Bain claim on ice for court hearing
Monday 4 Feb 2013 3:34 p.m.
David Bain has filed papers in the High Court in Auckland seeking a judicial review of Judith Collins' actions (AAP)
The Government has agreed to hold off its consideration of David Bain's compensation claim while his lawyers take a legal claim against Justice Minister Judith Collins.
Mr Bain has filed papers in the High Court in Auckland seeking a judicial review of Ms Collins' actions after she rejected a report she commissioned from retired Canadian judge Ian Binnie into Mr Bain's claim.
Justice Binnie's paper found Mr Bain was innocent on the balance of probabilities and recommended he be compensated for his 13 years in jail after being convicted of murdering his family.
But a peer review by Robert Fisher QC, which Ms Collins requested after reading Justice Binnie's report, found the Binnie report "fundamentally flawed".
A statement from Mr Bain's long-time supporter Joe Karam last month alleged Ms Collins had breached Mr Bain's rights to natural justice, abused her power, acted in bad faith and acted in a biased, unreasonable and predetermined manner.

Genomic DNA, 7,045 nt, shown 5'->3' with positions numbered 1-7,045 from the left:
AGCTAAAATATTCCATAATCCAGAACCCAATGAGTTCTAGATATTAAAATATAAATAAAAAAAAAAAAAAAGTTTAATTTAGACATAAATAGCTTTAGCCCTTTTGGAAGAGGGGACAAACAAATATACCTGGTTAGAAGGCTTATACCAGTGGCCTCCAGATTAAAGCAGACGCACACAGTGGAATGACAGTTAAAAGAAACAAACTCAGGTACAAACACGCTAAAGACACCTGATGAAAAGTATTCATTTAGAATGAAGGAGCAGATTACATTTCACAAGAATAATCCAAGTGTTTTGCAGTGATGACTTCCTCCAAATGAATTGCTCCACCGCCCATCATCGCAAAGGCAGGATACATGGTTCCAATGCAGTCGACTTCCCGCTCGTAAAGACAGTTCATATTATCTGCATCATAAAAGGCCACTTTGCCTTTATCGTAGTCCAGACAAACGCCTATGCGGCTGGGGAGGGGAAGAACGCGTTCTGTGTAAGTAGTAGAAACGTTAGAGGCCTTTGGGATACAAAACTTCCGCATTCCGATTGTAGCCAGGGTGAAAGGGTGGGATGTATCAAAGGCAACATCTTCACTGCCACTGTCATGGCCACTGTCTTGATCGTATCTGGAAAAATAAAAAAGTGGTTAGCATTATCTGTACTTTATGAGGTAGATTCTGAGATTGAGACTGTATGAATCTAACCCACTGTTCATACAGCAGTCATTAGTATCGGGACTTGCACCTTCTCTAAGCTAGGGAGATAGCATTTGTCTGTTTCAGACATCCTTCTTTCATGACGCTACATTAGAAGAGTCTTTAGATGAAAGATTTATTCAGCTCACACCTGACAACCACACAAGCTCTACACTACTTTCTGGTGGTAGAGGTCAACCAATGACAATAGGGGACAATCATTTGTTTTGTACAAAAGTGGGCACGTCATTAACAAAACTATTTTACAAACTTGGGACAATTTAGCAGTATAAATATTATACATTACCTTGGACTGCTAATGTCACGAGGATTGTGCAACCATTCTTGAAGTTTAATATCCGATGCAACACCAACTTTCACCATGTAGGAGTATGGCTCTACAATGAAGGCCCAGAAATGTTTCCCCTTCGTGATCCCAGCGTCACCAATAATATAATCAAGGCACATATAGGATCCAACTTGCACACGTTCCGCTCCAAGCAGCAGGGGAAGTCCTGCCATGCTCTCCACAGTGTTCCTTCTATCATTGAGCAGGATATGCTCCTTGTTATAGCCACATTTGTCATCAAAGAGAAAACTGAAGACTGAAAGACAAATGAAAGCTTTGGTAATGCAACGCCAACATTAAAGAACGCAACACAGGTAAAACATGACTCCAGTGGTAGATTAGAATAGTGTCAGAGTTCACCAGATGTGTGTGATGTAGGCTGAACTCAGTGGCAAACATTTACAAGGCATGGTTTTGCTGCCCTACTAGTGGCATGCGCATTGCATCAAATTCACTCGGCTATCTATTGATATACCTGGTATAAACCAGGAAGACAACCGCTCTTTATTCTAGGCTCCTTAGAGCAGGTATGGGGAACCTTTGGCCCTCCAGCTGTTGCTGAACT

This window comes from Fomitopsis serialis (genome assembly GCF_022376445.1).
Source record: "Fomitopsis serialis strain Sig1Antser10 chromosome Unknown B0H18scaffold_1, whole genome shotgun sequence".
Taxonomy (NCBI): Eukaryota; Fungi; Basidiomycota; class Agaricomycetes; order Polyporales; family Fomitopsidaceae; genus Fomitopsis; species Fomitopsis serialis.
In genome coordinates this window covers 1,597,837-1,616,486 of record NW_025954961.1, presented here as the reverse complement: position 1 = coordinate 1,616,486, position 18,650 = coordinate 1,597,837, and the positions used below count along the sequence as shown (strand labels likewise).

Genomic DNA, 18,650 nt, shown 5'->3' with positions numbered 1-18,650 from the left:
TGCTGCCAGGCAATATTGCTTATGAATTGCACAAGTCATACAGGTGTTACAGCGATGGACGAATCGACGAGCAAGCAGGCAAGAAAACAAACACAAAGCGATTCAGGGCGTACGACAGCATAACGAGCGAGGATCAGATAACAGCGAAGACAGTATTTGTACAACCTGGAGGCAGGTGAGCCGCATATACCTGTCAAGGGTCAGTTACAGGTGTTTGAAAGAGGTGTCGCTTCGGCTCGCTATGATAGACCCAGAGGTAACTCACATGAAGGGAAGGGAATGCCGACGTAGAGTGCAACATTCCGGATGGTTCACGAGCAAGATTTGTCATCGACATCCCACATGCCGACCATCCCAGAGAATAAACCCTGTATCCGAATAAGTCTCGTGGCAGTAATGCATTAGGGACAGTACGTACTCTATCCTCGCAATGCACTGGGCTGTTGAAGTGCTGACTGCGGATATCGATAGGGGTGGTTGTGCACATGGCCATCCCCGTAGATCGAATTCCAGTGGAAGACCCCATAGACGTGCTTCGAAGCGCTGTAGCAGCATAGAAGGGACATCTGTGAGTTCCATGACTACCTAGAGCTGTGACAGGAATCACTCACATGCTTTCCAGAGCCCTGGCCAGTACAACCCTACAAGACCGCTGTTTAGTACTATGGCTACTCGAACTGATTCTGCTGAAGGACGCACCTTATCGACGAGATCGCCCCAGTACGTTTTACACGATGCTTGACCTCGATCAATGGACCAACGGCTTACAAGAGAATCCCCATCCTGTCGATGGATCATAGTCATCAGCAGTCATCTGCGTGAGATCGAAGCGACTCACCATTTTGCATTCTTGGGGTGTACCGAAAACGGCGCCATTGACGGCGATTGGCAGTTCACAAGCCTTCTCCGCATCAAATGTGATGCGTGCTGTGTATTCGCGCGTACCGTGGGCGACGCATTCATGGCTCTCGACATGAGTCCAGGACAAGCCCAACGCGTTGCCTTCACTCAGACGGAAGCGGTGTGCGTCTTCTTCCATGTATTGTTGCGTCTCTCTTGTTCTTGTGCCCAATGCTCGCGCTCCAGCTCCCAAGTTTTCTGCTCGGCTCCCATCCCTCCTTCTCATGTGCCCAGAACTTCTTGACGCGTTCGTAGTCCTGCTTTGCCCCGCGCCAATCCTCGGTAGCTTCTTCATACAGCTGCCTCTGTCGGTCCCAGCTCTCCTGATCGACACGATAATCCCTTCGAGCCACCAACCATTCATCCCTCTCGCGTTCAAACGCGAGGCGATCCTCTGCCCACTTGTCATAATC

Mr Bain's legal team asked for cabinet to put off further consideration of the compensation claim pending the judicial review.
Today, Ms Collins issued a statement saying cabinet has agreed to do so.
She said the legal proceedings will cause further delays over the claim.
The Government will not comment further while the matter is before the courts.
Last month, Ms Collins rejected Mr Karam's comments, saying she had taken steps to ensure the process was fair and proper throughout.
"Put simply, it would be unacceptable for cabinet to base its decision for compensation on an unsafe and flawed report.
"That would not have resulted in justice for anyone, let alone Mr Bain."
Mr Bain was jailed after being convicted in 1995 of killing his father, mother, brother and two sisters at their Dunedin home.
The Privy Council quashed the convictions in 2007 and in 2009 Mr Bain was acquitted at a retrial.
The Government is not obliged to pay compensation but Mr Bain could receive about $2 million based on a previously used formula.